Wednesday, December 30, 2009
Preparing Pollinator Habitat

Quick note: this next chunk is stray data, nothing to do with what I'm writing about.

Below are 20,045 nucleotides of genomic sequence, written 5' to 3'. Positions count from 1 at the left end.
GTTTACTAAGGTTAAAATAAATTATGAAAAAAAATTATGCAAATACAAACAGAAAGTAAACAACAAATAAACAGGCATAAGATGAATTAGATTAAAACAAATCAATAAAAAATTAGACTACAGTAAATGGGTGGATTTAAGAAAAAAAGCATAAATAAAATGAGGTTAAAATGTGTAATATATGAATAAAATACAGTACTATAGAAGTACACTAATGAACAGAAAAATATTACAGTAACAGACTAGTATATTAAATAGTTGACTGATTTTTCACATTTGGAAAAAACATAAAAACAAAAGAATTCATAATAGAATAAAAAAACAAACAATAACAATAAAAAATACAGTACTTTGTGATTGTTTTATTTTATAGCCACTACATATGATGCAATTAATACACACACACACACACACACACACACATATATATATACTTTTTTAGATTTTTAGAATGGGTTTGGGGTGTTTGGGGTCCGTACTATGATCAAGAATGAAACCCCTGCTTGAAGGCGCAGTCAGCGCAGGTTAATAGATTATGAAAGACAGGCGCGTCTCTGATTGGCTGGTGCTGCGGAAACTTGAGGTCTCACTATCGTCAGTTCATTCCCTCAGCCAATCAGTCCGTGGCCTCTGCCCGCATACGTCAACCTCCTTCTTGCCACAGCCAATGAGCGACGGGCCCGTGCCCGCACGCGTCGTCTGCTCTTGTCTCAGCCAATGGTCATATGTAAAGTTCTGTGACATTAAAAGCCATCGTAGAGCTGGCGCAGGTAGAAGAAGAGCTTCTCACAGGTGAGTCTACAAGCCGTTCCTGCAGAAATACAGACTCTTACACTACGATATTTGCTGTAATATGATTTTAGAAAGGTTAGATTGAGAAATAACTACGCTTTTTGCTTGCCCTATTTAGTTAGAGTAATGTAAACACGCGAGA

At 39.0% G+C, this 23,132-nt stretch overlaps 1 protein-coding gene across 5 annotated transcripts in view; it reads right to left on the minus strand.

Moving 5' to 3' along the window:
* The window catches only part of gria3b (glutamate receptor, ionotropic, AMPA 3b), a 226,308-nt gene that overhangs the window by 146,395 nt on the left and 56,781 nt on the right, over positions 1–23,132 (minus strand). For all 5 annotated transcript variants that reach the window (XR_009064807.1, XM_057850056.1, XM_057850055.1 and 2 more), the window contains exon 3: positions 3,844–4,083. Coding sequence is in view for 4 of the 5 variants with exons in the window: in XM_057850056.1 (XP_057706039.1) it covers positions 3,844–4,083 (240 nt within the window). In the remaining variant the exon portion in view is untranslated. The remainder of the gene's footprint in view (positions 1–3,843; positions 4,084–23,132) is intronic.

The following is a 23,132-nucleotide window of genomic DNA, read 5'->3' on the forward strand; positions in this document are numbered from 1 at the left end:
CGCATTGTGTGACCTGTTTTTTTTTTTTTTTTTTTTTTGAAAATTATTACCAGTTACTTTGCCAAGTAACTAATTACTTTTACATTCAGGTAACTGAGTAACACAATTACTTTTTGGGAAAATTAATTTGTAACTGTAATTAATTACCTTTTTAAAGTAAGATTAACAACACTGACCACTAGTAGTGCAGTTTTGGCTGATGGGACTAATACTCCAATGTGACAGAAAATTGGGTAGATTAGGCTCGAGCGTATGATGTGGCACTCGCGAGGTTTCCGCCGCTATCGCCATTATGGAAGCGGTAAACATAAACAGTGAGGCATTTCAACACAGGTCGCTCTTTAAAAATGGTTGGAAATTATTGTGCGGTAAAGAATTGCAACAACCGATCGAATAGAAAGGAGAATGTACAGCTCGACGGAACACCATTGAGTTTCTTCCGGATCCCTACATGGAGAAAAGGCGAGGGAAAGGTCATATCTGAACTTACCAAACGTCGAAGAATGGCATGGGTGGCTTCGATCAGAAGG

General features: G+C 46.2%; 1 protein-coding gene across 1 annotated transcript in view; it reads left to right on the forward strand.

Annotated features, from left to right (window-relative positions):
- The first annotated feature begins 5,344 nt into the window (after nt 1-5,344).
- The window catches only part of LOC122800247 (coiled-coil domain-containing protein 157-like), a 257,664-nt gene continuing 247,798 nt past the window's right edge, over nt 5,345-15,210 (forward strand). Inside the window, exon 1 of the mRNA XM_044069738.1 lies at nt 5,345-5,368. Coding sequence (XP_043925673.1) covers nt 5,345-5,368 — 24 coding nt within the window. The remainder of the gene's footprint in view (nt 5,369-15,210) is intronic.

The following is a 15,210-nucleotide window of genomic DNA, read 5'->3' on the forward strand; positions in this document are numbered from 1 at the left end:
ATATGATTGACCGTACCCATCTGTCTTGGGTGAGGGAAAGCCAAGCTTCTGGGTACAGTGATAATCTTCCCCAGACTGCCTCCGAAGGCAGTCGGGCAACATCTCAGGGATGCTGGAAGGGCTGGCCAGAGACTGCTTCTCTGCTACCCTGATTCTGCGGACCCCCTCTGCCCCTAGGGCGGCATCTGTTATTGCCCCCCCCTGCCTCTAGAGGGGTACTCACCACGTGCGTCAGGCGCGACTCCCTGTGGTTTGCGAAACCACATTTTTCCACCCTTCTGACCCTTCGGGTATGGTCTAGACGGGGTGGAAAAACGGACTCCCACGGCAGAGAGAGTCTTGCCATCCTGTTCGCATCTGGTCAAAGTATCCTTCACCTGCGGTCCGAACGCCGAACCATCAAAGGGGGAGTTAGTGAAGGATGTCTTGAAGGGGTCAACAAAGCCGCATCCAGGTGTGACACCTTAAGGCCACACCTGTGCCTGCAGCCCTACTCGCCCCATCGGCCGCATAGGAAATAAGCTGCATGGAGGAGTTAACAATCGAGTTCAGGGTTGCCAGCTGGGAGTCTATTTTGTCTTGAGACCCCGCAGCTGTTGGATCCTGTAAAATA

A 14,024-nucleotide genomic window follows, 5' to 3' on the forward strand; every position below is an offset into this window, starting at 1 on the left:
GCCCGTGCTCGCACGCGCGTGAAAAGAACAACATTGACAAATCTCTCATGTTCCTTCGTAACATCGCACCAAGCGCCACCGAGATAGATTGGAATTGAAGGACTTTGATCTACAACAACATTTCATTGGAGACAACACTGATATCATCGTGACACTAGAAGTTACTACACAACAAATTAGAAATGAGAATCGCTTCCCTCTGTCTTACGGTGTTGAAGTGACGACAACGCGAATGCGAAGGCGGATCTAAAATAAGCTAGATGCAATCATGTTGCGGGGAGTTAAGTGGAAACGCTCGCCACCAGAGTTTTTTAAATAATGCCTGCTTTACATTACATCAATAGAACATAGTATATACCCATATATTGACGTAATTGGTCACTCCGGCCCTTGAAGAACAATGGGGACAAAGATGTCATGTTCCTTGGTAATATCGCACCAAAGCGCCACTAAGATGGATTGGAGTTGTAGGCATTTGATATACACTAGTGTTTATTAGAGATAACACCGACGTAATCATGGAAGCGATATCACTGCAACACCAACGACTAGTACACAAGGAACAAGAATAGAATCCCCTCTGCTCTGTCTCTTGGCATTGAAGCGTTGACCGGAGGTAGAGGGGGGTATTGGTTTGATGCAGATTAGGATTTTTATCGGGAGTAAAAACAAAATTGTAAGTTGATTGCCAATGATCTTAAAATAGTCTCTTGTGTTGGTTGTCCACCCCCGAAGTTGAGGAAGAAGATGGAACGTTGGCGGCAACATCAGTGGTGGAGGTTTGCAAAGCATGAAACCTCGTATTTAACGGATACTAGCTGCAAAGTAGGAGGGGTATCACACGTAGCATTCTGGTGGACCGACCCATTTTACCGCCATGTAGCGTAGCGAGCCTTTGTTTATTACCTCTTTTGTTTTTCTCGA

We can help to provide for the pollinators by being aware that they need food, water, habitat, and places to breed and develop their offspring. Many of the pollinators have specific food and protected habitat requirements for their developing offspring. We can rapidly increase the pollinators in our lawns, gardens, orchards, and farms by leaving margins of “weedy,” un-mowed ground, water sources, plants, like milkweed, for larvae to feed upon, and nesting places. Blue orchard bees, or mason bees, are one of the easily attracted and highly effective native pollinators in North America. In the winter, when our honey bee activity is at a minimum, we prepare nesting areas for blue orchard bees, bumble bees, and other solitary bees. Blue orchard bees lay their eggs in holes in wood drilled by beetles or in the hollow stems of plants with pithy centers. Nesting tubes may be fashioned from bamboo canes or by drilling holes in untreated wood or dead trees. In the picture, Rita is drilling 5/16 inch holes in the trunk of a cottonwood tree that was struck by lightning. The Xerces Society for Invertebrate Conservation has a new fact sheet for building and maintaining nest sites for tunnel nesting bees at http://www.xerces.org/.